HEDGE funds are set to make a 60 per cent return on a last-minute investment in beleaguered bread and spreads maker Goodman Fielder after taking advantage of uncertainty over a $1.3 billion offer from Singapore oils trader Wilmar International and Hong Kong investment company First Pacific.

Goodman Fielder shares jumped 3¢ or 4.7 per cent to 67¢ on Monday – their highest level since May last year – after Wilmar and First Pacific finally secured Chinese government approval for their 67.5¢ a share cash offer, which has been dragging on since April 2014.

The Anti-Monopoly Bureau of China’s Ministry of Commerce (MOFCOM) approved the deal on the eve of the Chinese New Year holiday period, leaving approval from New Zealand’s Overseas Investment Office (OIO) as the last remaining regulatory hurdle.

If OIO approval is forthcoming, and Goodman Fielder’s minority shareholders approve the offer at a meeting on February 26, hedge funds who snapped up more than 160 million Goodman shares late last week stand to make a profit of 3.5¢ a share – an annualised return of around 60 per cent.

Most of the shares traded last week were sold by 8.13 per cent shareholder Ellerston Capital, which is believed to have sold most of its remaining stake before waiting to find out if MOFCOM and OIO would approve the deal.

Ellerston sold a 5 per cent stake to Wilmar and First Pacific in May last year for 70¢ a share. Perpetual Investments also sold 5 per cent last May, enabling Wilmar and First Pacific to lift their combined holding from 11 to 19.9 per cent, conditional on Foreign Investment Review Board approval.

The FIRB approved the deal in December, saying it had no objection to the takeover of one of Australia’s largest food manufacturers, but New Zealand’s OIO has yet to decide.

Sources close to the bidders believe that the delay is due to changes in ministerial portfolios after the New Zealand general election in September.

While Goodman Fielder is one of New Zealand’s largest companies, employing more than 2000 people across its baking, grocery and dairy food businesses, it has no significant land or agriculture holdings that would be of concern to the OIO.

Deutsche Bank analyst Michael Simotas said the MOFCOM approval had significantly reduced the risk of the deal not proceeding, saying the lengthy delay was “not a good sign”.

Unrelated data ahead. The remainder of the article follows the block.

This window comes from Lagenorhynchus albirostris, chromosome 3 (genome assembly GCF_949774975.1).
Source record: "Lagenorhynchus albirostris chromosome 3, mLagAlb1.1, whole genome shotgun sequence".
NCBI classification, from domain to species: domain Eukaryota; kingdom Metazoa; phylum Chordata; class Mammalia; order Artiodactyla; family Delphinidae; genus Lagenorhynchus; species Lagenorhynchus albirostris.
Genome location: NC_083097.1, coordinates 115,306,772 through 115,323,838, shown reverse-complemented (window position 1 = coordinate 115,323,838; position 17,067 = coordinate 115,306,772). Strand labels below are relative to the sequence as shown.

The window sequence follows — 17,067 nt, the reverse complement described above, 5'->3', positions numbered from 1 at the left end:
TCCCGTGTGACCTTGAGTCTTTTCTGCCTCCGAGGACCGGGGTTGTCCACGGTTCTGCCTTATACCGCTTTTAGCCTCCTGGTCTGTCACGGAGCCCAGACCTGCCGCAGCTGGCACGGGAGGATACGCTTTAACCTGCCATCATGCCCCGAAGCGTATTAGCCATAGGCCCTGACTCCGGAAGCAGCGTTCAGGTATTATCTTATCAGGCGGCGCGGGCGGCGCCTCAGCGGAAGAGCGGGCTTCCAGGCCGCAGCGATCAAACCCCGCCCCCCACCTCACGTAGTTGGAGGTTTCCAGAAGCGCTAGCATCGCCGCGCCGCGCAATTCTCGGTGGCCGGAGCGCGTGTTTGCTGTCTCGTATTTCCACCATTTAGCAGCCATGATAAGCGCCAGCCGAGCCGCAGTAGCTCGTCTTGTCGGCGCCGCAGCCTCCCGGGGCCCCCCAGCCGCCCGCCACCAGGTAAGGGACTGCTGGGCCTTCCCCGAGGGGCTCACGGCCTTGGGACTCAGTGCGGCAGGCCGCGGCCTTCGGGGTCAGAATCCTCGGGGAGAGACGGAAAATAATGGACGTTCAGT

“The NZ OIO approval remains outstanding and while it is not a certainty, in our view the risk of rejection is relatively low,” Mr Simotas said.

If OIO approval is not received by February 26, Goodman Fielder may postpone the shareholder vote or hold the meeting but make the resolution conditional on OIO approval.

The scheme of arrangement is due to expire on March 31. If regulatory approval has not been achieved by that date, Goodman, Wilmar and First Pacific can let the scheme lapse, agree to extend the scheme while waiting for clearance or renegotiate a new scheme.

Wilmar and First Pacific will not be able to vote their stake, leaving the outcome largely in the hands of Goodman Fielder’s retail shareholders.

The Goodman Fielder board has recommended shareholders vote in favour of the scheme, in the absence of a superior proposal. The Australian Shareholders Association has recommended retail shareholders accept the offer and proxy advisers have advised institutional investors to accept, saying the offer raises no governance issues.

Last week, Goodman allayed investor fears that a price war in the $2 billion bread market could jeopardise the deal by decimating earnings and triggering a get-out clause in the scheme of arrangement.

A material adverse change clause gives the bidders the right to walk away if Goodman’s recurring earnings fall $30 million this year or the value of net assets falls by $100 million.

While Goodman’s baking earnings fell 54 per cent and grocery profit fell 13 per cent in the first half, EBIT from New Zealand dairy operations rebounded 74 per cent and Asia Pacific profit rose 12 per cent. Group underlying EBIT rose 5 per cent, excluding recent asset sales, and underlying net profit slipped 1 per cent to $29 million.

While the June half is expected to remain tough, Goodman chief executive Chris Delaney has said he is comfortable with full-year consensus forecasts, which forecast earnings before interest and tax of $160 million and an underlying net profit of $66 million.

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